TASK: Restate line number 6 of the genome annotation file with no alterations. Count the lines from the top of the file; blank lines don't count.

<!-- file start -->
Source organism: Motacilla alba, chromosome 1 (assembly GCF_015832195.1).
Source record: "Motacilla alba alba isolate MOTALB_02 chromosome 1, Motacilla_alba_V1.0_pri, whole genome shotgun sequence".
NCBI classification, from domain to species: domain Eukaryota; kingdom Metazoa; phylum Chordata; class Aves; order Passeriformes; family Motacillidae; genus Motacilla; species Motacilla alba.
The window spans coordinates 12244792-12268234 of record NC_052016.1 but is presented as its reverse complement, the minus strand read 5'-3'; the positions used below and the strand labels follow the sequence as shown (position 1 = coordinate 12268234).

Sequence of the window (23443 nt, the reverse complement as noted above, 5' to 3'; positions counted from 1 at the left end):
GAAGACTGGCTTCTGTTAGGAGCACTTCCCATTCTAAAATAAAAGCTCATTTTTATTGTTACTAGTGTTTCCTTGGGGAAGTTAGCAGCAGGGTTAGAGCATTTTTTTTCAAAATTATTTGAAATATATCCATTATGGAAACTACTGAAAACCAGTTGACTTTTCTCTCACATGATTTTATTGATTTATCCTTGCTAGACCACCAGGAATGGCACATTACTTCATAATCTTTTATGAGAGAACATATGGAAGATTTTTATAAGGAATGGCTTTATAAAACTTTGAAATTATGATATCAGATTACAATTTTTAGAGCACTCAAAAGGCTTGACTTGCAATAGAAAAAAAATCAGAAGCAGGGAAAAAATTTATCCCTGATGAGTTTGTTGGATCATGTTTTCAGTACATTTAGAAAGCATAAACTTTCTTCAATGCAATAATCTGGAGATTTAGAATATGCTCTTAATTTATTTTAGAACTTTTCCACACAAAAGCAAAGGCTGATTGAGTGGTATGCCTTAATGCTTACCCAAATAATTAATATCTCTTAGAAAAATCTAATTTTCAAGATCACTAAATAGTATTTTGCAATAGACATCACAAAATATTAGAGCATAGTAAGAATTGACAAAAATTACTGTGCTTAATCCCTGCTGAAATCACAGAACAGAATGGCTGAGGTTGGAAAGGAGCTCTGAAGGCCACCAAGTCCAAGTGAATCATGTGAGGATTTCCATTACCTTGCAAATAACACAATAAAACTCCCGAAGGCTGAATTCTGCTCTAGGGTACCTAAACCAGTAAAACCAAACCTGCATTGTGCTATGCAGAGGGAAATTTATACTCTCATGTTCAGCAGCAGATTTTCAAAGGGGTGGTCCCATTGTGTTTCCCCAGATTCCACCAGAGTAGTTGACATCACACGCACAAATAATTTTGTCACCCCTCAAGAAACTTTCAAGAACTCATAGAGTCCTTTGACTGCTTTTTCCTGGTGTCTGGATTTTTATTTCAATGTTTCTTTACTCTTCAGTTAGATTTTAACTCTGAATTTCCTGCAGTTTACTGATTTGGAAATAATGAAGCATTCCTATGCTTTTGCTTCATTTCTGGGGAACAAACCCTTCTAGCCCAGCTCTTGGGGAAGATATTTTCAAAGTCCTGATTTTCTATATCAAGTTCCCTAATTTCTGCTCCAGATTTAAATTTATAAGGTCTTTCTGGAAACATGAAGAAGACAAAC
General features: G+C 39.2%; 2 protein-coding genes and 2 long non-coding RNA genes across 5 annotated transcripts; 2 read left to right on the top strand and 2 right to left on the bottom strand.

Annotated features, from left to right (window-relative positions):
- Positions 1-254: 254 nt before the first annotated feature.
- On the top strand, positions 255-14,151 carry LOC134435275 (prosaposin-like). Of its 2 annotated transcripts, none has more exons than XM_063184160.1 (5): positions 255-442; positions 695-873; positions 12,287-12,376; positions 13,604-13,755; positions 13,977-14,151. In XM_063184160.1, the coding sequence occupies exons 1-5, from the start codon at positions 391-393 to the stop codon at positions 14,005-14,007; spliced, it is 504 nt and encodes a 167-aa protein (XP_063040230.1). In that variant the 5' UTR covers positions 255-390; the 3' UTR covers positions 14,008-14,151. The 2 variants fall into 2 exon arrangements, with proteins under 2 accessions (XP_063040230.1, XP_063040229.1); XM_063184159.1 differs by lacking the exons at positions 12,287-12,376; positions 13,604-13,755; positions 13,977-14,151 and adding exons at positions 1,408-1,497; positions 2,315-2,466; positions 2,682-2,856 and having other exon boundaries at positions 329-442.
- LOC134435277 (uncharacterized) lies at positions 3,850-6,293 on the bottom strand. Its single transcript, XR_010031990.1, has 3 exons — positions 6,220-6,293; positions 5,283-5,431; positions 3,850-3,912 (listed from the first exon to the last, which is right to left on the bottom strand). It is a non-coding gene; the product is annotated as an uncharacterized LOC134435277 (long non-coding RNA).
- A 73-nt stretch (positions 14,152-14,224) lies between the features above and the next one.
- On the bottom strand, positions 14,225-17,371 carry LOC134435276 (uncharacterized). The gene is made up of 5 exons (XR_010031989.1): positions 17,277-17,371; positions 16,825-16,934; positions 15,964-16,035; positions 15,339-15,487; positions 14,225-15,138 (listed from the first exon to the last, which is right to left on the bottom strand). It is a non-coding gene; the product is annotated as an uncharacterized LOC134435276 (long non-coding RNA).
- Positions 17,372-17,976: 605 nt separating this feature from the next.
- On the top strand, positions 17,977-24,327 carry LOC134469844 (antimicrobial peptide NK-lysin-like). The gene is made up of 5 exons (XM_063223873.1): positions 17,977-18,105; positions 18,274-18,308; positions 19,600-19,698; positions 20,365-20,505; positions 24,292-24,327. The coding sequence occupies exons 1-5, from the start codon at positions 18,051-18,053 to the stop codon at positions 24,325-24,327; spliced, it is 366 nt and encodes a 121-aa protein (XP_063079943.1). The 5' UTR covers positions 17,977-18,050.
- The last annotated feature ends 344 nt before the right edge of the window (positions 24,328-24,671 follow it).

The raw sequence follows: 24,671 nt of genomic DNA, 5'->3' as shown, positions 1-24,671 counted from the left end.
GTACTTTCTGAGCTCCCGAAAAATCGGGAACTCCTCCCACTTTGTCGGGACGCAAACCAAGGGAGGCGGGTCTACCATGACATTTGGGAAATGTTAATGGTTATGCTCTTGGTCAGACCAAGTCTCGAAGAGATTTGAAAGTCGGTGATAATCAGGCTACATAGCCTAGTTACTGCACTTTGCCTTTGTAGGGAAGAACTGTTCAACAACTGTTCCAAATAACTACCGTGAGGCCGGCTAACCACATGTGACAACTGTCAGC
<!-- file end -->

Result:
GAAGACTGGCTTCTGTTAGGAGCACTTCCCATTCTAAAATAAAAGCTCATTTTTATTGTTACTAGTGTTTCCTTGGGGAAGTTAGCAGCAGGGTTAGAGCATTTTTTTTCAAAATTATTTGAAATATATCCATTATGGAAACTACTGAAAACCAGTTGACTTTTCTCTCACATGATTTTATTGATTTATCCTTGCTAGACCACCAGGAATGGCACATTACTTCATAATCTTTTATGAGAGAACATATGGAAGATTTTTATAAGGAATGGCTTTATAAAACTTTGAAATTATGATATCAGATTACAATTTTTAGAGCACTCAAAAGGCTTGACTTGCAATAGAAAAAAAATCAGAAGCAGGGAAAAAATTTATCCCTGATGAGTTTGTTGGATCATGTTTTCAGTACATTTAGAAAGCATAAACTTTCTTCAATGCAATAATCTGGAGATTTAGAATATGCTCTTAATTTATTTTAGAACTTTTCCACACAAAAGCAAAGGCTGATTGAGTGGTATGCCTTAATGCTTACCCAAATAATTAATATCTCTTAGAAAAATCTAATTTTCAAGATCACTAAATAGTATTTTGCAATAGACATCACAAAATATTAGAGCATAGTAAGAATTGACAAAAATTACTGTGCTTAATCCCTGCTGAAATCACAGAACAGAATGGCTGAGGTTGGAAAGGAGCTCTGAAGGCCACCAAGTCCAAGTGAATCATGTGAGGATTTCCATTACCTTGCAAATAACACAATAAAACTCCCGAAGGCTGAATTCTGCTCTAGGGTACCTAAACCAGTAAAACCAAACCTGCATTGTGCTATGCAGAGGGAAATTTATACTCTCATGTTCAGCAGCAGATTTTCAAAGGGGTGGTCCCATTGTGTTTCCCCAGATTCCACCAGAGTAGTTGACATCACACGCACAAATAATTTTGTCACCCCTCAAGAAACTTTCAAGAACTCATAGAGTCCTTTGACTGCTTTTTCCTGGTGTCTGGATTTTTATTTCAATGTTTCTTTACTCTTCAGTTAGATTTTAACTCTGAATTTCCTGCAGTTTACTGATTTGGAAATAATGAAGCATTCCTATGCTTTTGCTTCATTTCTGGGGAACAAACCCTTCTAGCCCAGCTCTTGGGGAAGATATTTTCAAAGTCCTGATTTTCTATATCAAGTTCCCTAATTTCTGCTCCAGATTTAAATTTATAAGGTCTTTCTGGAAACATGAAGAAGACAAAC